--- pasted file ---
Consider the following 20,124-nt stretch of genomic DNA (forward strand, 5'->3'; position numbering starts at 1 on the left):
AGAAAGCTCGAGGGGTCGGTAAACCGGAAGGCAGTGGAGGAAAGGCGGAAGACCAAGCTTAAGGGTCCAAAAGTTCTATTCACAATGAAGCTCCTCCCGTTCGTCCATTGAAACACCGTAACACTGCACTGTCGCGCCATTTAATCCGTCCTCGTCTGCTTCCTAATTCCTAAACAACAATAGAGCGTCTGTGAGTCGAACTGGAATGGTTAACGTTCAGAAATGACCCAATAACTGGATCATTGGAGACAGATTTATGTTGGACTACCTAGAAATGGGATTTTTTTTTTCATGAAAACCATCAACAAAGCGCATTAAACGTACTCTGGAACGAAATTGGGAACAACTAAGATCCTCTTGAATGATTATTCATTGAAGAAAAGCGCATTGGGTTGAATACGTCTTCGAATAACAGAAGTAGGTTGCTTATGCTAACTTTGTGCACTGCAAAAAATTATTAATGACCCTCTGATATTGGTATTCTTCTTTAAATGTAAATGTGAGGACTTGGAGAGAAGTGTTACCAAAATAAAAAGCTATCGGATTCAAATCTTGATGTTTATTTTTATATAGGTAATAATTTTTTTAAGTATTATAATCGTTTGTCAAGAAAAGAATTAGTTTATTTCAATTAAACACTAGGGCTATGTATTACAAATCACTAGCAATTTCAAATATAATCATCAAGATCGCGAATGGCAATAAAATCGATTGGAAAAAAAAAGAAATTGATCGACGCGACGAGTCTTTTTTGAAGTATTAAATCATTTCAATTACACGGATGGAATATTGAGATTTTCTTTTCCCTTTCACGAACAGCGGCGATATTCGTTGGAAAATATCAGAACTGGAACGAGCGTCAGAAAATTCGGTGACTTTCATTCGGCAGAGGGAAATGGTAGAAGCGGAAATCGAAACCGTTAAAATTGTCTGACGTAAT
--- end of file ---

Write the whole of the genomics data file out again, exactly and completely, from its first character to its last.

Consider the following 20,124-nt stretch of genomic DNA (forward strand, 5'->3'; position numbering starts at 1 on the left):
AGAAAGCTCGAGGGGTCGGTAAACCGGAAGGCAGTGGAGGAAAGGCGGAAGACCAAGCTTAAGGGTCCAAAAGTTCTATTCACAATGAAGCTCCTCCCGTTCGTCCATTGAAACACCGTAACACTGCACTGTCGCGCCATTTAATCCGTCCTCGTCTGCTTCCTAATTCCTAAACAACAATAGAGCGTCTGTGAGTCGAACTGGAATGGTTAACGTTCAGAAATGACCCAATAACTGGATCATTGGAGACAGATTTATGTTGGACTACCTAGAAATGGGATTTTTTTTTTCATGAAAACCATCAACAAAGCGCATTAAACGTACTCTGGAACGAAATTGGGAACAACTAAGATCCTCTTGAATGATTATTCATTGAAGAAAAGCGCATTGGGTTGAATACGTCTTCGAATAACAGAAGTAGGTTGCTTATGCTAACTTTGTGCACTGCAAAAAATTATTAATGACCCTCTGATATTGGTATTCTTCTTTAAATGTAAATGTGAGGACTTGGAGAGAAGTGTTACCAAAATAAAAAGCTATCGGATTCAAATCTTGATGTTTATTTTTATATAGGTAATAATTTTTTTAAGTATTATAATCGTTTGTCAAGAAAAGAATTAGTTTATTTCAATTAAACACTAGGGCTATGTATTACAAATCACTAGCAATTTCAAATATAATCATCAAGATCGCGAATGGCAATAAAATCGATTGGAAAAAAAAAGAAATTGATCGACGCGACGAGTCTTTTTTGAAGTATTAAATCATTTCAATTACACGGATGGAATATTGAGATTTTCTTTTCCCTTTCACGAACAGCGGCGATATTCGTTGGAAAATATCAGAACTGGAACGAGCGTCAGAAAATTCGGTGACTTTCATTCGGCAGAGGGAAATGGTAGAAGCGGAAATCGAAACCGTTAAAATTGTCTGACGTAAT